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Vol. 46. Issue 5.
Pages 413-414 (September - October 2018)
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Vol. 46. Issue 5.
Pages 413-414 (September - October 2018)
DOI: 10.1016/j.aller.2018.07.001
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Allergological characterization of children treated with oral immunotherapy to egg
M. Tortajada-Girbésa,
Corresponding author

Corresponding author.
, M. Hernández Pérezb
a Pediatric Allergology and Pulmonology Unit, Dr. Peset University Hospital, Valencia, Spain; Department of Pediatrics, Obstetrics and Gynecology, University of Valencia, Valencia, Spain
b Biotechnology Department, Polytechnic University of Valencia, Spain
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Food allergy is a first magnitude health problem and is especially relevant in the paediatric age group. In population studies its prevalence has been estimated to be in the range 1.9–4.9% in children younger than five years of age. However, perceived (non-diagnosed) prevalence is ten times more frequent.1,2

Egg is one of the most important food allergen in paediatrics as it is involved in many allergic reactions. In Spain, egg together with cow milk, is the food most frequently involved in reactions among children younger than five years of age.3,4 It usually appears for the first time during the first year of life, when egg is introduced in the infant diet,5 and is responsible for potentially severe reactions, even when very low amounts or traces of it are consumed.

The natural history of this condition has been studied by several research groups. Initially it was considered that tolerance was reached at five years of age, but more recent studies indicate that about 50% of those children continue being allergic at the age of six.6,7

Until recently, the only treatment of egg allergy was its strict avoidance from diet, giving the patient or their caregivers clear instructions as how to manage reactions. However, the permanent fear to an unnoticed consumption of the food and the continuous need to revise the labelling of al foods provokes a severe negative impact on the quality of life of the patients and their families.8,9 After this discouraging perspective and with the aim of offering therapeutic alternatives to that of the natural history of the condition, new options are coming up, including oral immunotherapy (desensitization) (OIT).

OIT consists of the administration of increasing doses of the responsible food until reaching a dose equivalent to that of a complete helping, the aim of this procedure being avoiding patients to experiment a reaction after being exposed to egg. Some patients can reach total tolerance and can consume regularly the food without having any reaction. Recently, the European Association of Allergy and Clinical Immunology (EAACI) has reviewed the available evidence of this kind of treatment and considers it a valid alternative for the treatment of those patients.10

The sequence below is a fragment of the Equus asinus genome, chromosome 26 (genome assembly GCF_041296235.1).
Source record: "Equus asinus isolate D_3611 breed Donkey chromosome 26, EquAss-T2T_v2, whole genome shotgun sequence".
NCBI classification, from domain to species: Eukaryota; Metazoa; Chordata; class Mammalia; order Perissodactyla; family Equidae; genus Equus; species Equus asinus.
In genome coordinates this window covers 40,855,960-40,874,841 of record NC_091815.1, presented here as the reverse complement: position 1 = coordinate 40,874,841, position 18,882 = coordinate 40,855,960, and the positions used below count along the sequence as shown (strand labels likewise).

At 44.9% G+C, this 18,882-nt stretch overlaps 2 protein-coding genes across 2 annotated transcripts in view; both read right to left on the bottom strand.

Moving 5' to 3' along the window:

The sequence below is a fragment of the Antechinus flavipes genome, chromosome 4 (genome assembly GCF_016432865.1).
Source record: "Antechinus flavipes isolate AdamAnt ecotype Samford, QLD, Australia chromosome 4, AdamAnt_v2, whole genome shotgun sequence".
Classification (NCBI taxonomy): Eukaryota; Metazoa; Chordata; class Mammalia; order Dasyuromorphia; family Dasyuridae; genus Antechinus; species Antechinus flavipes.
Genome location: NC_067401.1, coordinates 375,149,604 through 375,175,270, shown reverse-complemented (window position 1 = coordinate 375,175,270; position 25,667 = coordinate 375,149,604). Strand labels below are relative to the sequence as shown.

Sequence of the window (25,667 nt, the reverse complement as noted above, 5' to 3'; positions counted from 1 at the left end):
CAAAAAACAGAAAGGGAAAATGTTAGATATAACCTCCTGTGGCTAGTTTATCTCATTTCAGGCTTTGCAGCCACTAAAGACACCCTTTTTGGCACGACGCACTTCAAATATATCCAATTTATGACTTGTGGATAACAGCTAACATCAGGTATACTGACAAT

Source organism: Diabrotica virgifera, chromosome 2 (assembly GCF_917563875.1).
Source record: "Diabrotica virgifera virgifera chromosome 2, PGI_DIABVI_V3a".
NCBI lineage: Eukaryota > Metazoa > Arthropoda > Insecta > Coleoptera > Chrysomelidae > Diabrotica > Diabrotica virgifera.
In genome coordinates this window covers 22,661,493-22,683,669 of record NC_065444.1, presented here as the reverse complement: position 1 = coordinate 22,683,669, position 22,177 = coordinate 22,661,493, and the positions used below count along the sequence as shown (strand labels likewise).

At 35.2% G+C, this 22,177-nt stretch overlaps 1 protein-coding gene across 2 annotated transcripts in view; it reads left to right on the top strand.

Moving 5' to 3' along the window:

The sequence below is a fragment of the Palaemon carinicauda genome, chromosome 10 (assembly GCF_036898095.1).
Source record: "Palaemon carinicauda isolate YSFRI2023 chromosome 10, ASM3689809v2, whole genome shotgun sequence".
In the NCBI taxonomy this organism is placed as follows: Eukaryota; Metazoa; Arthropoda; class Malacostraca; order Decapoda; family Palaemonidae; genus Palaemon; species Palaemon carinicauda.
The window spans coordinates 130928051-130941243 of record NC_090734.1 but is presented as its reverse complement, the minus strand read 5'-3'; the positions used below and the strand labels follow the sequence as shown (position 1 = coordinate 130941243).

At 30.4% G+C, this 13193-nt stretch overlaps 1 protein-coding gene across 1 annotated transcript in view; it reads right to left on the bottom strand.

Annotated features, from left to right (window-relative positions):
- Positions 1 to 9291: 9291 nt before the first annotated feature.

In this issue of Allergologia et Immunopathologia a paper by Echevarria et al.11 describes the clinical and immunological features of patients with persistent allergy to egg protein, particularly those related to comorbidities and to the risk of a reaction after exposure to the food. The authors present the results of a cohort of 101 patients with a mean age of six years which were included in a OTI randomized clinical trial with raw egg white performed in nine centres throughout the Spanish territory and promoted by the Spanish Society of Paediatric Allergy, Asthma and Clinical Immunology (SEICAP). Prior to OIT treatment, a complete clinical history of patients was obtained and skin prick tests, and measurements of specific IgE levels to egg white, ovoalbumin (OVA) and ovomucoid (OVM) were performed.

An important aspect of the paper that should be underlined is that 56.4% of diet transgressions during the previous year had resulted in moderate and severe reactions. However, the severity of those reactions was not related neither to the skin tests nor to the specific IgE levels.

A double-blind placebo-controlled food challenge (DBPCFC) trial with cooked egg white was performed, and if the test proved positive, it was repeated with pasteurized raw egg white prior to the inclusion in the OIT protocol. About 85% of patients reacted to cooked white and about 15% to raw white. The only immunologic factor that was capable of identifying those patients who were able to tolerate cooked egg white was specific IgE to OVM, the authors finding that a cut-off level of 2.045kU/l was able to differentiate those tolerant versus intolerant patients. Therefore, skin tests and specific IgE levels have a very limited power to identify those children at risk of an adverse reaction. Thus, the need of new therapeutic approaches, including OIT, is warranted.

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Allergy, 73 (2018), pp. 799-815
L. Echevarria-Zudaire, M. Flor Martin, C. Martorell, M.T. Belver, E. Alonso-Lebrero, L. Zapatero, et al.
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Allergol Immunotahol, (2018),
[in this issue]
Copyright © 2018. SEICAP
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